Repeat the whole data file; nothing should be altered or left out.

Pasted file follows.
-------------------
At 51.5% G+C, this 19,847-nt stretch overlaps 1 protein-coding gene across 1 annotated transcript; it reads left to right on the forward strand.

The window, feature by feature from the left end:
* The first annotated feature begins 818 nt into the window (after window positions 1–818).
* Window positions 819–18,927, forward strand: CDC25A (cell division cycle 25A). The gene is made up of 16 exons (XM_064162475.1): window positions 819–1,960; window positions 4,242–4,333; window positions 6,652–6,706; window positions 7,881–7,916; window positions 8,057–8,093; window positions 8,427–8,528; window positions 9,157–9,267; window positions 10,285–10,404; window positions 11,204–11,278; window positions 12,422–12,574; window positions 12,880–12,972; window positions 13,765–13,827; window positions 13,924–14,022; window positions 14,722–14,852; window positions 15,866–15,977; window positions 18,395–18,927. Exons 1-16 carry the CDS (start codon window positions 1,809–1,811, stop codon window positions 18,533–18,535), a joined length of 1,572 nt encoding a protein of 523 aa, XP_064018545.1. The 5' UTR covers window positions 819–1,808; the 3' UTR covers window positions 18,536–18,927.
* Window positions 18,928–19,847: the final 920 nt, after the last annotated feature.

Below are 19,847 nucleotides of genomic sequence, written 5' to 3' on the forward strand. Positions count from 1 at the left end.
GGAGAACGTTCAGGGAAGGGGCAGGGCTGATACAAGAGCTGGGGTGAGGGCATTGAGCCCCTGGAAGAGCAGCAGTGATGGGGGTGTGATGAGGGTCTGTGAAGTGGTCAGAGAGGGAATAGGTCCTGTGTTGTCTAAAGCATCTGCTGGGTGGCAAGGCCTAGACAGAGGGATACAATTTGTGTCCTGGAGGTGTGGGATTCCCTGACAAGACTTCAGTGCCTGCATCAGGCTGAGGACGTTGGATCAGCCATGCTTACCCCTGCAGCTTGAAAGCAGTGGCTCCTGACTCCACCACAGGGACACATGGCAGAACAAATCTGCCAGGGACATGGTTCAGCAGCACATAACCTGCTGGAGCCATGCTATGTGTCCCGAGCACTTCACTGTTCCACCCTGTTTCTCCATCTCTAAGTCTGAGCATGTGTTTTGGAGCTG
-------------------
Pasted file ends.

At 51.5% G+C, this 19,847-nt stretch overlaps 1 protein-coding gene across 1 annotated transcript; it reads left to right on the forward strand.

The window, feature by feature from the left end:
* The first annotated feature begins 818 nt into the window (after window positions 1–818).
* Window positions 819–18,927, forward strand: CDC25A (cell division cycle 25A). The gene is made up of 16 exons (XM_064162475.1): window positions 819–1,960; window positions 4,242–4,333; window positions 6,652–6,706; window positions 7,881–7,916; window positions 8,057–8,093; window positions 8,427–8,528; window positions 9,157–9,267; window positions 10,285–10,404; window positions 11,204–11,278; window positions 12,422–12,574; window positions 12,880–12,972; window positions 13,765–13,827; window positions 13,924–14,022; window positions 14,722–14,852; window positions 15,866–15,977; window positions 18,395–18,927. Exons 1-16 carry the CDS (start codon window positions 1,809–1,811, stop codon window positions 18,533–18,535), a joined length of 1,572 nt encoding a protein of 523 aa, XP_064018545.1. The 5' UTR covers window positions 819–1,808; the 3' UTR covers window positions 18,536–18,927.
* Window positions 18,928–19,847: the final 920 nt, after the last annotated feature.

Below are 19,847 nucleotides of genomic sequence, written 5' to 3' on the forward strand. Positions count from 1 at the left end.
GGAGAACGTTCAGGGAAGGGGCAGGGCTGATACAAGAGCTGGGGTGAGGGCATTGAGCCCCTGGAAGAGCAGCAGTGATGGGGGTGTGATGAGGGTCTGTGAAGTGGTCAGAGAGGGAATAGGTCCTGTGTTGTCTAAAGCATCTGCTGGGTGGCAAGGCCTAGACAGAGGGATACAATTTGTGTCCTGGAGGTGTGGGATTCCCTGACAAGACTTCAGTGCCTGCATCAGGCTGAGGACGTTGGATCAGCCATGCTTACCCCTGCAGCTTGAAAGCAGTGGCTCCTGACTCCACCACAGGGACACATGGCAGAACAAATCTGCCAGGGACATGGTTCAGCAGCACATAACCTGCTGGAGCCATGCTATGTGTCCCGAGCACTTCACTGTTCCACCCTGTTTCTCCATCTCTAAGTCTGAGCATGTGTTTTGGAGCTG